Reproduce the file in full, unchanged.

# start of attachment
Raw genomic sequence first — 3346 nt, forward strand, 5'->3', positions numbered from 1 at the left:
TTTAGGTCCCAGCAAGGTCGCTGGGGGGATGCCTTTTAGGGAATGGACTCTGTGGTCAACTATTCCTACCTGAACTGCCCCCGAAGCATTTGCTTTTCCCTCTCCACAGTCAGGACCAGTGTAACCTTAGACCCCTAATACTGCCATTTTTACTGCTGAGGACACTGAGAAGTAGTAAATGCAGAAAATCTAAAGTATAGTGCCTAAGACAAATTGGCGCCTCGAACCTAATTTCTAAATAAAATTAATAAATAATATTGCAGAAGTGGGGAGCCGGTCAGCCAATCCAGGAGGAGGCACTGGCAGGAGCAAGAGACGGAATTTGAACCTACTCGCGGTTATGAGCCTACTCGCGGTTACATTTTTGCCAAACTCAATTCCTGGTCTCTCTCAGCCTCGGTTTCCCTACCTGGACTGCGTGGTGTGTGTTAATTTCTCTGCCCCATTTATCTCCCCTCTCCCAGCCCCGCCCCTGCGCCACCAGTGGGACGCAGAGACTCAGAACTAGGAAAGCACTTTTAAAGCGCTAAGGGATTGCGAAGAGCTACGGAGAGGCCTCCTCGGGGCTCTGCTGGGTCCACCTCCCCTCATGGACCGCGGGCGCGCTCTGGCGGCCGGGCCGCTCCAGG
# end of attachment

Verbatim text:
Raw genomic sequence first — 3346 nt, forward strand, 5'->3', positions numbered from 1 at the left:
TTTAGGTCCCAGCAAGGTCGCTGGGGGGATGCCTTTTAGGGAATGGACTCTGTGGTCAACTATTCCTACCTGAACTGCCCCCGAAGCATTTGCTTTTCCCTCTCCACAGTCAGGACCAGTGTAACCTTAGACCCCTAATACTGCCATTTTTACTGCTGAGGACACTGAGAAGTAGTAAATGCAGAAAATCTAAAGTATAGTGCCTAAGACAAATTGGCGCCTCGAACCTAATTTCTAAATAAAATTAATAAATAATATTGCAGAAGTGGGGAGCCGGTCAGCCAATCCAGGAGGAGGCACTGGCAGGAGCAAGAGACGGAATTTGAACCTACTCGCGGTTATGAGCCTACTCGCGGTTACATTTTTGCCAAACTCAATTCCTGGTCTCTCTCAGCCTCGGTTTCCCTACCTGGACTGCGTGGTGTGTGTTAATTTCTCTGCCCCATTTATCTCCCCTCTCCCAGCCCCGCCCCTGCGCCACCAGTGGGACGCAGAGACTCAGAACTAGGAAAGCACTTTTAAAGCGCTAAGGGATTGCGAAGAGCTACGGAGAGGCCTCCTCGGGGCTCTGCTGGGTCCACCTCCCCTCATGGACCGCGGGCGCGCTCTGGCGGCCGGGCCGCTCCAGG